Sponsored: Breaking Bad Credit: How it affects you and what to do about it

No matter how you plan your finances, there will always be unexpected expenses and unforeseen circumstances where you’re going to need cash in a hurry. This becomes a problem when you’re fresh out of college and burdened by all your student loans, or you’re just starting to get your finance house in order. There’s this little thing called a credit score, and yours probably sucks.

What is a Credit Score?

Your credit score is basically your creditworthiness. Think of a file that contains all your financial data based on a credit report from all the credit bureaus. When you apply for a loan or mortgage for example, banks and lenders check this file to see your score, so they can determine the risk of lending you money and how much interest to charge you. If you’re just starting out, your credit record won’t be sufficient enough. There’s just no history yet, making you a big question mark for banks. When you’re swimming in debt, your bad credit score wouldn’t be a source of pride and having bad credit will affect your borrowing power.

It’s a little unfair. After all, why burden you with higher interest rates when you’re already swimming in debt or when you have a no credit history? It’s just business. Traditional financial institutions such as banks have to look out for their own interests before taking a chance on a high risk borrower, and to them, bad credit is bad.

How Bad Credit Happens

Bad credit scores usually take a while to happen, but in some cases good can go bad seemingly overnight. Here are some of the reasons why bad credit exists:

Late Payments – A single past due payment (30 days) can cost you 110 points on your credit score.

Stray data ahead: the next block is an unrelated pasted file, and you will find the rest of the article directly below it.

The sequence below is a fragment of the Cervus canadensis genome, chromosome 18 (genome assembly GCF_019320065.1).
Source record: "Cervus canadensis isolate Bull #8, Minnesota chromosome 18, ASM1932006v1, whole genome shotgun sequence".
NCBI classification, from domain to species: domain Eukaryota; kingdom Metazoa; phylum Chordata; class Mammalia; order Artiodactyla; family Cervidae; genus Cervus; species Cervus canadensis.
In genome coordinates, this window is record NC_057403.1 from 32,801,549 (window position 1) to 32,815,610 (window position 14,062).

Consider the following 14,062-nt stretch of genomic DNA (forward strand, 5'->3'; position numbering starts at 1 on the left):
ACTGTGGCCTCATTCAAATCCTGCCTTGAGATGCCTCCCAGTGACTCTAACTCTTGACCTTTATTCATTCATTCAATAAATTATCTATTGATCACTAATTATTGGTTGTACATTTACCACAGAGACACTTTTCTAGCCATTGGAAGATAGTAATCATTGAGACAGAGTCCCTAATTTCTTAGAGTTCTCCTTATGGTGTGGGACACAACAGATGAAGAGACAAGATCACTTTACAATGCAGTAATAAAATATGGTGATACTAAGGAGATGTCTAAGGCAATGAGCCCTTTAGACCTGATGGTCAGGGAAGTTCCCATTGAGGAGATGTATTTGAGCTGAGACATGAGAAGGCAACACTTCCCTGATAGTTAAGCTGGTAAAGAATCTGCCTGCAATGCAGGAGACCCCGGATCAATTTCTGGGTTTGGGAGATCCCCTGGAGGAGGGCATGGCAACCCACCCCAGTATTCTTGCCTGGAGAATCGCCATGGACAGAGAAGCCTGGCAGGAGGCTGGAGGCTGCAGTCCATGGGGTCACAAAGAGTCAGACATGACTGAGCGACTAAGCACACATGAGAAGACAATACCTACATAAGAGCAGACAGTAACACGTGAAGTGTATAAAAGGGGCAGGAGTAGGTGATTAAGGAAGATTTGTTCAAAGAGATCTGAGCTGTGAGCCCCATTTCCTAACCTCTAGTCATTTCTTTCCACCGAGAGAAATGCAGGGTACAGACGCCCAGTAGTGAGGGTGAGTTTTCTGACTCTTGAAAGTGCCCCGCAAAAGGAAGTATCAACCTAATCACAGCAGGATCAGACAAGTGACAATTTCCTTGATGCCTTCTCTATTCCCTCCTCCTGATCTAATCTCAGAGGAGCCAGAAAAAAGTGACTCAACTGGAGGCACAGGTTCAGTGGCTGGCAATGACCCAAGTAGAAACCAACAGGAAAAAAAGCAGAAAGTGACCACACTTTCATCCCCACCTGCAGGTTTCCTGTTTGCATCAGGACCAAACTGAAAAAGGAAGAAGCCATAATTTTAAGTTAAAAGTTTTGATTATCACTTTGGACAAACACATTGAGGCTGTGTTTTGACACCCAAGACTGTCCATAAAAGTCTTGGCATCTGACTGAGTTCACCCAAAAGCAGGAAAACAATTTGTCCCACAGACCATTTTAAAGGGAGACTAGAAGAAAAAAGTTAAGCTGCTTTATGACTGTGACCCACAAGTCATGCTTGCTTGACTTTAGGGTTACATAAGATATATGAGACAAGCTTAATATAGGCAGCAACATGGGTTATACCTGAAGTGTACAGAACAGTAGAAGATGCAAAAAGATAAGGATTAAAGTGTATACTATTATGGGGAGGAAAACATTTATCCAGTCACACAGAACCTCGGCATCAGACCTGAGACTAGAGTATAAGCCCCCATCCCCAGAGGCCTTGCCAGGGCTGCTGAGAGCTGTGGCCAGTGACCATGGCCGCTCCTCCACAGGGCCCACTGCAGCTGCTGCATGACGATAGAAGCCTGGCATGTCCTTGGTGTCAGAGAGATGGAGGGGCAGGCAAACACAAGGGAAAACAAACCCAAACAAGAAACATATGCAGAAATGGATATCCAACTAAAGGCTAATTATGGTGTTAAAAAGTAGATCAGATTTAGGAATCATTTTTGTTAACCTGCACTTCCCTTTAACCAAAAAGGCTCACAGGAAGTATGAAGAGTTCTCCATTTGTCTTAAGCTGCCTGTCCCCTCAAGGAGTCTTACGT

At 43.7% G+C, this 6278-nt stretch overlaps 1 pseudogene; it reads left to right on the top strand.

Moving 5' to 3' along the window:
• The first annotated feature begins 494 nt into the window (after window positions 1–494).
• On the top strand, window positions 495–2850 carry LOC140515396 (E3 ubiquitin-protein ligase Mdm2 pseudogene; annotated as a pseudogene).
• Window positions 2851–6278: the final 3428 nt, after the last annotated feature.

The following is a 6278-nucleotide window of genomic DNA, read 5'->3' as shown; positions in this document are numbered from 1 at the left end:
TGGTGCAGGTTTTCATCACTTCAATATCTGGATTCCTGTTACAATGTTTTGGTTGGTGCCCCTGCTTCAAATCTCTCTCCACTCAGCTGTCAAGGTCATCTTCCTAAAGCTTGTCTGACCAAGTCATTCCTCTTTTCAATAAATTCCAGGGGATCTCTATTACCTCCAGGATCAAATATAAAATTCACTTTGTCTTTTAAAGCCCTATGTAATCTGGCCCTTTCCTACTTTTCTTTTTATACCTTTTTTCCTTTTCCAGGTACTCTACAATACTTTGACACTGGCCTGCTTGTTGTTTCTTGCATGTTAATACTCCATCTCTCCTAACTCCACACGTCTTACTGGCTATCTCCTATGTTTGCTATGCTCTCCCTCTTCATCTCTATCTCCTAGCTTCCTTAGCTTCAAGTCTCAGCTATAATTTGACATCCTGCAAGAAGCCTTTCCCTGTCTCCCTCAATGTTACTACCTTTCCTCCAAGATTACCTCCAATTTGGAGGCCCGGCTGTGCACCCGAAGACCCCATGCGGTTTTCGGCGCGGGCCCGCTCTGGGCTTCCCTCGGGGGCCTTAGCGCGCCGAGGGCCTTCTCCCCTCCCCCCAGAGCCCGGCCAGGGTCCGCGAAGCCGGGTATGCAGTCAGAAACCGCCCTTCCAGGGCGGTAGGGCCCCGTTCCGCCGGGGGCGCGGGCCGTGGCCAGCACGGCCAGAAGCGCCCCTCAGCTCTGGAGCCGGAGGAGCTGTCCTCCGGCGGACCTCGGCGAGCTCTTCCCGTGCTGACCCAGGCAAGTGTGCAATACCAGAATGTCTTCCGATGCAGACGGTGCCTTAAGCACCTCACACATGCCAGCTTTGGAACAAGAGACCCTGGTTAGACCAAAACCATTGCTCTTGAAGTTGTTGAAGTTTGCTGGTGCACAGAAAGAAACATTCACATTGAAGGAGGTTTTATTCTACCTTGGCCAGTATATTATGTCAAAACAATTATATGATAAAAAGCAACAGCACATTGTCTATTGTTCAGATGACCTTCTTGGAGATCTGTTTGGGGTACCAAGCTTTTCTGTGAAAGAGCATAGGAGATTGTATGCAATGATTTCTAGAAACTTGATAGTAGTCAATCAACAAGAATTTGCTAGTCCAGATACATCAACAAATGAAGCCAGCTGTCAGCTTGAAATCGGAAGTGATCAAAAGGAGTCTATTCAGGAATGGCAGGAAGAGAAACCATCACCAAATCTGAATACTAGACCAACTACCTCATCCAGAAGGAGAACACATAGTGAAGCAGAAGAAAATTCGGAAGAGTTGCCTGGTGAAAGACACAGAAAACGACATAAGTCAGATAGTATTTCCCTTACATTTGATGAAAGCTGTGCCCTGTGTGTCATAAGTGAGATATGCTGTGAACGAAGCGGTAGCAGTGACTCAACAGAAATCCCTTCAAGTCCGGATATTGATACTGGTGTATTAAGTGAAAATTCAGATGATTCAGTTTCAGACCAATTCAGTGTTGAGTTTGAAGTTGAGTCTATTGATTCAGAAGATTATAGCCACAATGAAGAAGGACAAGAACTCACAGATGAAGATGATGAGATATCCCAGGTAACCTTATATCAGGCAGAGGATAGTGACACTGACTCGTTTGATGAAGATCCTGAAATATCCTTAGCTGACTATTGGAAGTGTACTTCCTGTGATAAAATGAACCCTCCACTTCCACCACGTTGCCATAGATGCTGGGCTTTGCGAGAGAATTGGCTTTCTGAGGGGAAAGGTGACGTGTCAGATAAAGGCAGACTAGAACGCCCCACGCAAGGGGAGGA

Credit Card Overuse – Buying too much stuff on credit can hurt your score if you’re not careful. The higher the balance of your credit card relative to your limit, the lower your credit score.

Debt Management – Filing for bankruptcy can lower your credit score from 130 – 245 points. Debt settlement, deeds of foreclosure and short sales can lower your credit score further, ranging from 85 – 160 points.

Hard Credit Checks – Repeated credit checks and “hard pulls” (more in depth credit checks) can negatively affect your credit score.

How to Repair your Credit Score

What can you do against such overwhelming odds? Well, there’s only one thing you can do: buckle up and repair your credit. It sounds easy enough to do and there are many ways you can do this, but it takes time, commitment and big cojones to drag yourself out of the red. Here’s what you can do:

Practice Frugality – Seriously. You’re in enough trouble as it is. Spend less than what you make and use all the money you save to pay down higher debts.

Pay your bills on time – Late fees can affect your score in a bad way, so make it a point to never be late on a payment again.

Focus on bigger debt – Start paying down your high credit card balances. If you can set aside a relevant amount each month to chip away at it, do it until fully paid. The lower your balance gets, the lower the interest is and it becomes easier to pay off.

Do whatever it takes – Try to exhaust all methods to manage your debt before filing for bankruptcy protection or letting your house be foreclosed.

Debt Consolidation – Consider debt consolidation if you have several loans and multiple credit card bills to pay. This way, you’ll wipe out all your outstanding debt and just focus on paying one loan, usually at lower rates and better terms. There’s a private lender in Montreal that offers debt consolidation services through collateral. If you’re at your wits end, missing payments left and right, check them out.

Parting Thoughts

Bad credit can be a huge pain the ass, especially when you really need to make a loan for a car, a new house or an emergency expense. Don’t let your credit score go south and do whatever it takes to bring it back up. Pay your bills on time, don’t spend more than you earn and live frugally.

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